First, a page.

A devastating pandemic. Businesses struggling with shutdown orders and capacity restrictions. Social unrest and protests. A contentious presidential election. Despite all this — or partly because of some of it — the Indianapolis industrial market notched a record-setting year in 2020.
Colliers International recently released its fourth quarter Indianapolis industrial report. And it presents a snapshot of a market that boomed despite the unrest that marked last year.
How strong was the industrial market in this key Midwest city? Colliers reported that year-end leasing activity nearly reached 19 million square feet, besting the previous record set in 2019 by 8.4 percent.
Year-end direct net absorption for 2020 hit 10.4 million square feet. Despite the disruption of the pandemic, this figure was only slightly less than what the Indianapolis market recorded in 2019. And a record 14.3 million square feet of new product, most of it speculative, was completed last year. That did push the direct vacancy rate up a bit to 5.7 percent.
The continued demand for ecommerce played a major role in Indianapolis’ busy industrial market. Amazon doubled its presence in the Indianapolis market. E-commerce-only operations in general accounted for 24 percent of all new bulk transactions in 2020.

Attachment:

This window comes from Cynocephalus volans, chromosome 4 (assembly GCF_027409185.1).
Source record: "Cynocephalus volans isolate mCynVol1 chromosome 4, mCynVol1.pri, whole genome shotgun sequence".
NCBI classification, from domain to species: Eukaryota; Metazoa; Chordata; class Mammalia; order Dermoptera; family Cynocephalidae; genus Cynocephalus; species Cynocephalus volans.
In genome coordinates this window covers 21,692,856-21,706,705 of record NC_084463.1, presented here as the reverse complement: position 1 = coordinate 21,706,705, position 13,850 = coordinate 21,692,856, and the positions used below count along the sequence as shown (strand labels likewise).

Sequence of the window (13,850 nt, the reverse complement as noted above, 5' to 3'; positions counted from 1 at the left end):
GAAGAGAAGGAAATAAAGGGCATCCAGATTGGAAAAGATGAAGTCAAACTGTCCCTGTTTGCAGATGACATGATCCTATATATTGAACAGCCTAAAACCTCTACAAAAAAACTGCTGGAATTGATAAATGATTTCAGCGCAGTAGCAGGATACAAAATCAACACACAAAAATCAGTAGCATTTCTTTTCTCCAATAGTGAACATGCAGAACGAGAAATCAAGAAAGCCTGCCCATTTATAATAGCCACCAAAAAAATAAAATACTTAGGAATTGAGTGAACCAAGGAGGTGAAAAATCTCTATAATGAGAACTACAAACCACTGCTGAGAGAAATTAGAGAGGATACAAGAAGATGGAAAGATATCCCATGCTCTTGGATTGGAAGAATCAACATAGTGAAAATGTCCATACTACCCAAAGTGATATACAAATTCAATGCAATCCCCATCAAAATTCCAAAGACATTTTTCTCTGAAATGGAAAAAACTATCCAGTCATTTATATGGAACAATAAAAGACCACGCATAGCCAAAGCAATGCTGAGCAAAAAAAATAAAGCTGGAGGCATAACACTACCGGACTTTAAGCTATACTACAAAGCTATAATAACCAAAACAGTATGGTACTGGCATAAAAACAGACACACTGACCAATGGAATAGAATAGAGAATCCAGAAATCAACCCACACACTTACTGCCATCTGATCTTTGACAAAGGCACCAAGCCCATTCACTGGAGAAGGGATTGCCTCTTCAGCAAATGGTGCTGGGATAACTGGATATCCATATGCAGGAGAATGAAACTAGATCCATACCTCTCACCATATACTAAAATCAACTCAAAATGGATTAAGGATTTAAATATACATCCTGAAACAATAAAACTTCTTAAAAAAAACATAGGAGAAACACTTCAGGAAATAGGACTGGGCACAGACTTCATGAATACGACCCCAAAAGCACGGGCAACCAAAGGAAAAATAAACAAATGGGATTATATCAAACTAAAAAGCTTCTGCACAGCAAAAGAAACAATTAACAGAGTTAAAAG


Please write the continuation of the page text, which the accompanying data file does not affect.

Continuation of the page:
3PL and packaging users, though, are still the dominant occupiers in the Indianapolis industrial market. In one big deal last year, XPO Logistics, operating for Apple, leased a new 1.1-million-square-foot speculative building. The firm is scheduled to occupy the building in the summer of this year.
More good news? The average size of bulk transactions increased by 20 percent to 265,879 square feet. As Colliers says in its report, there is no end in sight to this market’s growth.
The construction boom is evidence of the surge in this market. Nearly 90 percent of the record 14.3 million square feet delivered in 2020 began on a speculative basis, and 57 percent of those projects were either fully or partially preleased by the time of their completion.
Huge BTS distribution centers are already underway in many Indianapolis submarkets. This includes a 2.2-million-square-foot project for Walmart in Mount Comfort and 997,656-square-foot facility for Cooper Tire in Whiteland. Overall, 12.2 million square feet of new product is under construction as the Indianapolis market moves into 2021. Nearly 60 percent of that space has already attracted tenants.
Traditional warehouse and flex spaces are in demand, too. Colliers reports that these industrial types continue to see vacancy rates fall to record lows while asking rents are rising to record highs. The vacancy rate for nonbulk warehouse space fell to 2.8 percent by the end of 2020, a dip of 1.3 basis points from a year earlier. The flex market vacancy rate fell to 5.3 percent, its first time below the total market.
The best news? Colliers predicts that the exponential growth of the Indianapolis industrial market will continue in 2021. Another 7.5 million square feet in speculative projects is expected to break ground in the spring.